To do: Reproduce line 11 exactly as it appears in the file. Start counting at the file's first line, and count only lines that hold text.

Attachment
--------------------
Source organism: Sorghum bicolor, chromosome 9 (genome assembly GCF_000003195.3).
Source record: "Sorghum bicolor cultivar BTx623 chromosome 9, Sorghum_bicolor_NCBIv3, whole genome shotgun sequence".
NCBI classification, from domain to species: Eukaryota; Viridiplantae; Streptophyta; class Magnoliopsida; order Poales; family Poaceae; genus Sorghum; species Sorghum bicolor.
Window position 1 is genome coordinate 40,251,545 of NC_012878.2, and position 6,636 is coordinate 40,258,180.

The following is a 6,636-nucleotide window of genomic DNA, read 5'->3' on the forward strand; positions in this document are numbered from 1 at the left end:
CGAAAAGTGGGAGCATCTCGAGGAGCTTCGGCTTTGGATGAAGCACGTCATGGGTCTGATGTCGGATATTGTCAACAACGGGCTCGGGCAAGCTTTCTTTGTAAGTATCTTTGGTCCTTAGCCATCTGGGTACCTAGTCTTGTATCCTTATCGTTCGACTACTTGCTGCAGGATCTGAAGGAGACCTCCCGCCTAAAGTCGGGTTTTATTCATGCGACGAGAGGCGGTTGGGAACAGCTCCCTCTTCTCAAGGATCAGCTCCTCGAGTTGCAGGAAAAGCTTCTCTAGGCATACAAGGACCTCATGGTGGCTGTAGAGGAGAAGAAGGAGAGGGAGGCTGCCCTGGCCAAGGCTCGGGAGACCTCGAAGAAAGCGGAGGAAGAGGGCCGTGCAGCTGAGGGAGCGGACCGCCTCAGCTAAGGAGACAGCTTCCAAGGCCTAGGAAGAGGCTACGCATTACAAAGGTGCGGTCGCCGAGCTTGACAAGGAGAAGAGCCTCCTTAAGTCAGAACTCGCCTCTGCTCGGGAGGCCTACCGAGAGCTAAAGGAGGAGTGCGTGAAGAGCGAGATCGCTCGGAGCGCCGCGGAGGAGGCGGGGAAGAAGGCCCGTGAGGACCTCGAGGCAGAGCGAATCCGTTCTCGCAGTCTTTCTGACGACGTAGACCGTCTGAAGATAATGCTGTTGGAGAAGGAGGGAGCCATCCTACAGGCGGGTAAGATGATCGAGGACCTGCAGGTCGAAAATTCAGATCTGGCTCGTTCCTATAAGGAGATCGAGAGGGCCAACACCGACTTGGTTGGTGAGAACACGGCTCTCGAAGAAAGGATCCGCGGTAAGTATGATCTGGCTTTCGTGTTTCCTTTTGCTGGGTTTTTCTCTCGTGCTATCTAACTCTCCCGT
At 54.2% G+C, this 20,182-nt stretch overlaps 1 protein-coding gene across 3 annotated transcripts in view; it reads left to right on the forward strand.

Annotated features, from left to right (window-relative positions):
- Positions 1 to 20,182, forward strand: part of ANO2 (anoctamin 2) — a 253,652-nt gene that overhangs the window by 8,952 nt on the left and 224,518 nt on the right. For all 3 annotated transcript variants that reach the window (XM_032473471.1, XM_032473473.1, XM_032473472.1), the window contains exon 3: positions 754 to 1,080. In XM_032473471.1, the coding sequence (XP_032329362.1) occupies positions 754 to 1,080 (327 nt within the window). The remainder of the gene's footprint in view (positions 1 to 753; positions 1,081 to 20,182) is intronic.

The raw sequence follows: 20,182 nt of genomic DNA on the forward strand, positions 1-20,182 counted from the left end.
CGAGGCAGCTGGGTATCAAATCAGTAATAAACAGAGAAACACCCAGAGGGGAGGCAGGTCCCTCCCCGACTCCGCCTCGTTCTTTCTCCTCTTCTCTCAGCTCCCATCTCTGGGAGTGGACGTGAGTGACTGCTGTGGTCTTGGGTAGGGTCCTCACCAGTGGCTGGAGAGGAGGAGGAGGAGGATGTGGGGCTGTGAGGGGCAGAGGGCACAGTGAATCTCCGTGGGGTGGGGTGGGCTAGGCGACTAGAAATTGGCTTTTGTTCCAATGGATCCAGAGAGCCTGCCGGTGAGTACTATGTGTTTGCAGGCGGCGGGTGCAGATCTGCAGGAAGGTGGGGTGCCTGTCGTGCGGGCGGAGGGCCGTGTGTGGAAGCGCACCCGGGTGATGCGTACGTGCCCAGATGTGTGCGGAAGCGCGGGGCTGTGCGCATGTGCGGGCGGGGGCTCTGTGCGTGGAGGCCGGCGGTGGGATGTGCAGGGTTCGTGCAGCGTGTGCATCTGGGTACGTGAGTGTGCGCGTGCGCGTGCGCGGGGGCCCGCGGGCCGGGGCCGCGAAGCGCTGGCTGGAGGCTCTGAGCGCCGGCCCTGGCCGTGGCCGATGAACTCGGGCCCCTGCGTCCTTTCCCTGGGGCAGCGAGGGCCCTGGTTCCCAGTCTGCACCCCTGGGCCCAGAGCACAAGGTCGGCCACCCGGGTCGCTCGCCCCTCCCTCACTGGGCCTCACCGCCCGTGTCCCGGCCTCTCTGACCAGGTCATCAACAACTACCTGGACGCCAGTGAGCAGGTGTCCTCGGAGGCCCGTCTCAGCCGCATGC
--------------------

CGAGGCAGCTGGGTATCAAATCAGTAATAAACAGAGAAACACCCAGAGGGGAGGCAGGTCCCTCCCCGACTCCGCCTCGTTCTTTCTCCTCTTCTCTCAGCTCCCATCTCTGGGAGTGGACGTGAGTGACTGCTGTGGTCTTGGGTAGGGTCCTCACCAGTGGCTGGAGAGGAGGAGGAGGAGGATGTGGGGCTGTGAGGGGCAGAGGGCACAGTGAATCTCCGTGGGGTGGGGTGGGCTAGGCGACTAGAAATTGGCTTTTGTTCCAATGGATCCAGAGAGCCTGCCGGTGAGTACTATGTGTTTGCAGGCGGCGGGTGCAGATCTGCAGGAAGGTGGGGTGCCTGTCGTGCGGGCGGAGGGCCGTGTGTGGAAGCGCACCCGGGTGATGCGTACGTGCCCAGATGTGTGCGGAAGCGCGGGGCTGTGCGCATGTGCGGGCGGGGGCTCTGTGCGTGGAGGCCGGCGGTGGGATGTGCAGGGTTCGTGCAGCGTGTGCATCTGGGTACGTGAGTGTGCGCGTGCGCGTGCGCGGGGGCCCGCGGGCCGGGGCCGCGAAGCGCTGGCTGGAGGCTCTGAGCGCCGGCCCTGGCCGTGGCCGATGAACTCGGGCCCCTGCGTCCTTTCCCTGGGGCAGCGAGGGCCCTGGTTCCCAGTCTGCACCCCTGGGCCCAGAGCACAAGGTCGGCCACCCGGGTCGCTCGCCCCTCCCTCACTGGGCCTCACCGCCCGTGTCCCGGCCTCTCTGACCAGGTCATCAACAACTACCTGGACGCCAGTGAGCAGGTGTCCTCGGAGGCCCGTCTCAGCCGCATGC